Riots then are best understood as a coordination problem. People must act together for the riot to proceed, and importantly, they must act at the same time. Corporations and military commands develop vast hierarchies to ensure that those in their employ work in concert. The rioter does not have this option available to him. Haddock and Poisby quote a passage from Thomas Schelling’s Strategies of Conflict that explains why:
It is usually the essence of mob formation that the potential members have to know not only where and when to meet but just when to act so that they act in concert. Overt leadership solves the problem; but leadership can often be identified and eliminated by the authority trying to prevent mob action. In this case the mob’s problem is to act in unison without overt leadership, to find some common signal that makes everyone confident that, if he acts on it, he will not be acting alone. The role of “incidents” can thus be seen as a coordinating role; it is a substitute for overt leadership and communication. Without something like an incident, it may be difficult to get action at all, since immunity requires that all know when to act together.
Absent long-term leadership, the coordinating mechanism for the would-be rioters is almost always an incident. The incident itself can be almost anything, provided that all would-be rioters understand that what has just happened is in fact “an incident:”
Certain kinds of high-profile events have become traditional “starting signals” for civil disorders. In fact, incidents can become signals simply because they have been signals before. What ignited the first English soccer riot has been lost in the mists of history; but they had become a troublesome problem sometime during the nineteenth century, as Bill Buford (1991) makes clear in quoting old newspaper accounts in his Among the Thugs. Today, there is a century’s weight of tradition behind soccer violence. People near a football ground on game day know that a certain amount of mischief, possibly of a quite violent kind, is apt to occur. Those who dislike that sort of thing had best take themselves elsewhere. Certain people, though, thrive on the action —relish getting drunk, fighting, smoking dope; enjoy the whiff of anarchy, harassing and beating respectable people and vandalizing their property. Such people—hooligans—make a point of being where the trouble is likely to start…. In Detroit in recent years, “Devils Night” (the night before Halloween) has become a springboard for multiple, independent, almost simultaneous acts of arson. These are examples, baleful ones,of how culture, habit, and tradition can overcome major organizational barriers to cooperative social endeavors and lower the cost of transacting business.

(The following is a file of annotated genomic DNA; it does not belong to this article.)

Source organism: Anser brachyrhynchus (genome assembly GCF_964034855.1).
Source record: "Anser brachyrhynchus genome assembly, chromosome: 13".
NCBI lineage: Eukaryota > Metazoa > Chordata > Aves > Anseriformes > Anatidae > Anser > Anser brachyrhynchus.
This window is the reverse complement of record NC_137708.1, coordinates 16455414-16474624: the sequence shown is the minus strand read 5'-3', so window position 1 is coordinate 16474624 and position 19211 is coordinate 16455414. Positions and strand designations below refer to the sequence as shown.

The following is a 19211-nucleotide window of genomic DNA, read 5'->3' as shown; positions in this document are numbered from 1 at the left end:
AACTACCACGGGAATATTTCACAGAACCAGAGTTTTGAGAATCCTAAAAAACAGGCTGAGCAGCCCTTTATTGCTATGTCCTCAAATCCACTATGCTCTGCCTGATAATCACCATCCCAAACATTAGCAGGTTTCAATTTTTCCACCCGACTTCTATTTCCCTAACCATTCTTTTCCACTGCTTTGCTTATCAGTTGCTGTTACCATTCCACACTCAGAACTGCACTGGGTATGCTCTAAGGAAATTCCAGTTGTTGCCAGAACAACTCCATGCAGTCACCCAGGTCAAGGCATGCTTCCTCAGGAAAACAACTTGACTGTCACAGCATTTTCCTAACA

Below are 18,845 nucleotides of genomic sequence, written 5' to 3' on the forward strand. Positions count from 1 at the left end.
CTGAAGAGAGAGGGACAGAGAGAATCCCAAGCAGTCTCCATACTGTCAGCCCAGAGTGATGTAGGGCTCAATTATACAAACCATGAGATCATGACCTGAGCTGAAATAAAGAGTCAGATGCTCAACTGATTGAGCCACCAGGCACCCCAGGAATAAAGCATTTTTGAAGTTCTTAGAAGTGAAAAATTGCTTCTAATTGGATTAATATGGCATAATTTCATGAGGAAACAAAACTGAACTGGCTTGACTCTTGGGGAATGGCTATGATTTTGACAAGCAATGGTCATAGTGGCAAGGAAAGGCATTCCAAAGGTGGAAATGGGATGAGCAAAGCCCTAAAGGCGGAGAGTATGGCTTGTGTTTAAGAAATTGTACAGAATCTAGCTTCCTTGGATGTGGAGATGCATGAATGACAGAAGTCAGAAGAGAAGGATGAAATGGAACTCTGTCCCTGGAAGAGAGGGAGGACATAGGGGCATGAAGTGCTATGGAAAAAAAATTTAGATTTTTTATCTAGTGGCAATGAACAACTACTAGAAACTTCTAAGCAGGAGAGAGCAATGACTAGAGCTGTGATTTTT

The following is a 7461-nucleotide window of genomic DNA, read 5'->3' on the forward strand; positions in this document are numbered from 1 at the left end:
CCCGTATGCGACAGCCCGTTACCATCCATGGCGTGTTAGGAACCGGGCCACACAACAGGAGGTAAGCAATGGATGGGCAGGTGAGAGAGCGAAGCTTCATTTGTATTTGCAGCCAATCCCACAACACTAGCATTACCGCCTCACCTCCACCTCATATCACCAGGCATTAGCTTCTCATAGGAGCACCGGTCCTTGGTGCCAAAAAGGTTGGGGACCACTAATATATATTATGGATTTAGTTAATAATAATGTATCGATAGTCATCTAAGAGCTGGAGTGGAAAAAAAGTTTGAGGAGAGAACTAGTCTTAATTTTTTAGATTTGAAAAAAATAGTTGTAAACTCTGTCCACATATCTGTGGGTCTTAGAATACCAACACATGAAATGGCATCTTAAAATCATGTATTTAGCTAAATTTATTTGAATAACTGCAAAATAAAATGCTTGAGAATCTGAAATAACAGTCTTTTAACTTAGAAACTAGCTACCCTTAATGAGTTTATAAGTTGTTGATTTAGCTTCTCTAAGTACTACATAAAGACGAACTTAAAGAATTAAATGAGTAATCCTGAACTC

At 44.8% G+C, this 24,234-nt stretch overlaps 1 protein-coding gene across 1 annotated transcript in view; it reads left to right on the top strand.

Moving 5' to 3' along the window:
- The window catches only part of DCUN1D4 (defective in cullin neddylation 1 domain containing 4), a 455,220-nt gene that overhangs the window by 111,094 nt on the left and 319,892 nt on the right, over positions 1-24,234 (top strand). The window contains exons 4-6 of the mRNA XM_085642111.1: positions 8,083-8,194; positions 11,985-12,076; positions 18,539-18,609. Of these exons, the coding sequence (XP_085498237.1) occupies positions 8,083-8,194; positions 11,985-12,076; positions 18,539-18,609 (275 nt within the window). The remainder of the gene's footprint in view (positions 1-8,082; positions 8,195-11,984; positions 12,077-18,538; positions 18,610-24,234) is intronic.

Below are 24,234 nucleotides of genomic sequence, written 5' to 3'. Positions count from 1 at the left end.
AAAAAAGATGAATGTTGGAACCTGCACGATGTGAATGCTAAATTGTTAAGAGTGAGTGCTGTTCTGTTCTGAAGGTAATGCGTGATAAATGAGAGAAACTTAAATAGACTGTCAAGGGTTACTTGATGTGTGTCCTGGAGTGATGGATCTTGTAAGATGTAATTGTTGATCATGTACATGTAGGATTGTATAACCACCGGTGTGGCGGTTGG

Once a crowd has gathered in response to an incident, there are still two hurdles that would-be rioters must overcome to transform a mere crowd into a destructive mob. The first is that the crowd must have massed in sufficient concentration and speed at “one place [where] police cannot mass at a correspondingly rapid rate… [so that] that offenses occur rapidly enough to overwhelm the police.” The second is that the would-be rioters must find a way to judge the composition of the crowd. Haddock and Poisby again:
Not every crowd threatens to evolve into a riot. In fact, the opposite is more often true: people bent on criminal mischief usually do not want lots of witnesses and possibly hostile bystanders around when they commit crimes. And so the psychology of the crowd’s members is crucial. A significant number of the crowd’s members must expect and desire that the crowd will become riotous. That is, there has to be a critical mass of people in the crowd who are making accurate judgments, not about their own desires and intentions, but about the riotous desires and intentions of other members of the crowd.
Haddock and Poisby describe the individuals who go about testing the desire of the crowds riot entrepreneurs: